Tuberculosis (TB) and COVID-19, a growing concern, July 28, 2020
While we focus on the new threat, an old one may be gaining strength. With medical providers focusing on COVID-19 and patients delaying care, infectious disease experts in California are concerned that TB is going undiagnosed. Concerns are growing that TB could be spreading among those with COVID-19, undetected. When HIV/AIDS emerged in the U.S., TB surged in those communities heavily impacted.
TB has been with us for over 9,000 years, and it is estimated that one third of the world’s population is living with latent TB infection (LTBI). Approximately 2.4 million Californians are currently living with LTBI. People can live with LTBI for years, even decades before developing TB disease.
LTBI is not contagious and is much easier to treat than TB disease. Treating LTBI before people get sick with TB disease and spread TB in their communities is a new focus of TB experts in the U.S.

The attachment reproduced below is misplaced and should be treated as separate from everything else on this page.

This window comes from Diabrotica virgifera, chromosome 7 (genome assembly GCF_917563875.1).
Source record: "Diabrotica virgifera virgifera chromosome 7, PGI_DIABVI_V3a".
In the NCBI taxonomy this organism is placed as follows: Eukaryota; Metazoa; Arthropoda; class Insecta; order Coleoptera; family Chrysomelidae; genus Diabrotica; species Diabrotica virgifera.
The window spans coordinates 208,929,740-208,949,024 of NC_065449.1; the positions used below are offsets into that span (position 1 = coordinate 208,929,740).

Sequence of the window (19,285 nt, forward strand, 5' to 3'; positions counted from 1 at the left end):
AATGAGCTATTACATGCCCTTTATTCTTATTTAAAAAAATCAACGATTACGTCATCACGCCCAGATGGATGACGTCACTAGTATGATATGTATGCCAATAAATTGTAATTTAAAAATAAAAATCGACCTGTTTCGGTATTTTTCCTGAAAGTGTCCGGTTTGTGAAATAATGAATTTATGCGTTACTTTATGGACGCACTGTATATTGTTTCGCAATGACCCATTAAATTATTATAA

Each year more than 2,000 people are diagnosed with TB disease in California. TB disease is both preventable and curable, and yet people still die with TB. Approximately 10% of people with TB disease in California, died with TB.
Dr. Robert Benjamin, longtime CTCA member and dedicated TB MD in California, suggested a new slogan for TB care and prevention staff in public health departments, now focusing on COVID-19: Not All Coughs Are COVID. We want to urge the medical community and the general public to remember that one third of the world’s population is infected with TB, and Not All Coughs Are COVID.
Know the risks for TB. If you have one, contact your medical provider to be tested. If you have a positive TB test, talk with your medical provider about taking a short course drug treatment to prevent TB disease. You are not just protecting yourself, you are protecting the future of your family and those around you.
We can’t forget about TB. It doesn’t forget about us.